For people who were blown away to learn recently that the 11 largest global pharmaceutical companies made an astonishing $711 billion in profits over the last decade, here's another measure of the industry's greed.
Patients come into doctors' offices asking for something they've seen on TV. Big pharma's advertising blitz, coupled with its aggressive marketing to physicians (who all too often are readily seduced to prescribe), results in the ever-increasing number of prescriptions offered to patients.
I asked more than a dozen expert psychiatric colleagues, and myself, the questions they most frequently receive about psychiatric medications from people who take them or their families. Here are a dozen of those many questions; the responses are mine.
If you watched the SOTU, you might have missed the scheme that Obama unveiled that will ruin the Medicare prescription drug program, destroy pharmaceutical companies' incentive to develop new life-saving medicines and even imperil our country's economic growth. I know I missed it.
A recent blog of mine described how unethical and illegal drug company activities have driven the prescription of antipsychotic drugs to children. Now the "success" of this campaign has been documented in the Archives of General Psychiatry.
The capacity of government and its citizens to sue entities such as pharmaceutical company GlaxoSmithKline for fraudulent practices is a necessary part of the checks and balances needed to restrain personal and corporate greed.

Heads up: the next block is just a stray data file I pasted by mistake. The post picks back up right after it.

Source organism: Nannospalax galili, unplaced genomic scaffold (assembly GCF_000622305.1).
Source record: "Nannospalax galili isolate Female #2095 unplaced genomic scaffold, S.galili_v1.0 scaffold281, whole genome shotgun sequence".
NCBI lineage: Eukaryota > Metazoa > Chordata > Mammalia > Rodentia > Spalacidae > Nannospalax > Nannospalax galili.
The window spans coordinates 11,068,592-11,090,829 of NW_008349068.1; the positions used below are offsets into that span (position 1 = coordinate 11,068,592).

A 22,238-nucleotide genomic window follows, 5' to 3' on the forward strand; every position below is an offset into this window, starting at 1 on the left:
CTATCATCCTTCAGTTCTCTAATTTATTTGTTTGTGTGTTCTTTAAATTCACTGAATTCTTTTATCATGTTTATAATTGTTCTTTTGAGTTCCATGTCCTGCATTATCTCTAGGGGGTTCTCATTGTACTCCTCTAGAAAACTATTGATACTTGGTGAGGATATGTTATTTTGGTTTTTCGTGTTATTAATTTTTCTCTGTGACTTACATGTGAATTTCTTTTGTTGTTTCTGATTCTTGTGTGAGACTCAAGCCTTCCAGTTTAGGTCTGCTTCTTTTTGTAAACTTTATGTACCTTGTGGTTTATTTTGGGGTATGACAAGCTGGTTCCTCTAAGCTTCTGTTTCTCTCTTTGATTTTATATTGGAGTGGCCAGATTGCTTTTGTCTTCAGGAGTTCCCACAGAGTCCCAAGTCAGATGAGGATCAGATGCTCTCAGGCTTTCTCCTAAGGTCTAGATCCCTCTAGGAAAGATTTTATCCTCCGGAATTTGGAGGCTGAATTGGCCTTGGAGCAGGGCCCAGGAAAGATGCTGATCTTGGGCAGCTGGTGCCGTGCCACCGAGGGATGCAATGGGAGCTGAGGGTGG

Although it is encouraging to see the legal system to some degree catching up with drug company malfeasance, there are a number of problems with the criminal and civil cases brought by the Department of Justice against drug companies.
If we are prepared to acknowledge the widespread bullying to which both science and sense are subject at the hands of the almighty dollar, we might commit ourselves to the systematic effort of distinguishing the two.
Giving a name to difficult problems that are poorly understood provides a kind of false comfort, but the label often doesn't really add to the understanding and may carry risks of its own -- especially unnecessary treatment, stigma and wasted resources.
There were approximately 662,000 children in foster care in the U.S. in 2010. Now, there is a Government Accounting Office report confirming that foster children in five states are receiving shocking amounts of psychiatric drugs.
Clinical trial data are typically collected by drug companies or academics specifically for their own trials on their own new potential medicines or pet theories. This means the data is often locked away in proprietary silos.